Restaurant review: Cafe Epure in Tsim Sha Tsui does French classics very well, and the service is friendly
This tea room has changed its name, but it is still serving up delicious fine French dishes and pastries that are beautifully made and presented
The little tea room outside the fine-dining one-Michelin-star restaurant Epure used to be called La Brasserie by Epure, but changed recently to Cafe Epure. It’s a charming space with a whimsical mural, and service that is friendly, thoughtful and proactive.
The menu lists French classics: escargots, foie gras and beef tartare, all done very well. You can order à la carte (and I’ve given prices for the dishes), but it’s better to order the set meals of three courses for HK$398 plus 10 per cent, or HK$488 for four courses.
Both Cafe Epure and Epure are part of Dalloyau, best known for its pastries, macarons and chocolates, so it makes sense that all the pastries and breads we tasted were excellent, including a light, buttery brioche that was part of the bread basket.
The same brioche dough was made into a “coffin” for the sautéed escargots with garlic, onion, bacon and cream (HK$118). It was a lovely dish, with tender snails and a sauce that was just rich enough without being heavy. Seared foie gras (HK$198, with a HK$48 supplement on the set meal) was soft and perfectly cooked, and the accompanying onion and apple compote provided a sweet contrast to the rich liver. Polmard beef tartare (HK$198) was fantastic – the meat wasn’t chopped too finely, so it still had texture, and the seasonings were balanced.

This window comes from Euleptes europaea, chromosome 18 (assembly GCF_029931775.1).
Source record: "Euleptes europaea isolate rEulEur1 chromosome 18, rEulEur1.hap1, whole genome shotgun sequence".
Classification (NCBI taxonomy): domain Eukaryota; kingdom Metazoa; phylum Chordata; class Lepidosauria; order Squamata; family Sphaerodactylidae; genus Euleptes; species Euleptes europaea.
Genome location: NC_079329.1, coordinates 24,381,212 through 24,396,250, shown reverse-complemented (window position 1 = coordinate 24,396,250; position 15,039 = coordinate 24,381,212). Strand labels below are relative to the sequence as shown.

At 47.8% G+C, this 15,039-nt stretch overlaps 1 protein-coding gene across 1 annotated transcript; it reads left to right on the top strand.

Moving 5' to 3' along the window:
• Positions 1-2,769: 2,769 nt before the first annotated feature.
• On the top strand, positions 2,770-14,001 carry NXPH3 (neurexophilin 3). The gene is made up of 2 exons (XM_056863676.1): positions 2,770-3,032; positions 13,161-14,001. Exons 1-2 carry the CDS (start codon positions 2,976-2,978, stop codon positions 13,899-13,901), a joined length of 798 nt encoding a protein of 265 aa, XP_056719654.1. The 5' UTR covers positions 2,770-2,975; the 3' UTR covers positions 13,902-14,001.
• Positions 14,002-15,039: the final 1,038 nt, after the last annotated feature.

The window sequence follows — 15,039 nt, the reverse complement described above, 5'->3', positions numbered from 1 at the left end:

A main course of button mushroom puntalette pasta with black truffle cream sauce (HK$188) was lighter than expected because of the pasta, which looks like rice, so it tricks the mind into thinking it’s going to be heavy instead of delicate and slippery-smooth.
Slow-cooked beef cheek (HK$228) had wonderfully soft meat with a delicious, well-reduced sauce. We ordered a bowl of potato purée (HK$48) to accompany this dish, but the hot, crisp fries that came with the meat were addictive, and we ate them instead. Duck leg confit (HK$228) had crisp skin, but the meat was slightly too salty; this was the only dish we didn’t finish.
For dessert, caramelised apple tart (HK$98) had excellent, delicate puff pastry and a plentiful amount of apples. Grand Marnier soufflé (HK$118, with a HK$20 supplement), served with mandarin sorbet, was light and subtle. Crêpes Suzette (HK$128, with a HK$20 supplement) was skilfully flambéed at the table by our waiter. The crepes were tender, but the sauce could have used more orange juice and Grand Marnier.
Cafe Epure, Shop 403, Level 4 Ocean Centre, Harbour City, Tsim Sha Tsui, tel: 3185 8331.
About HK$400 without drinks or the service charge.
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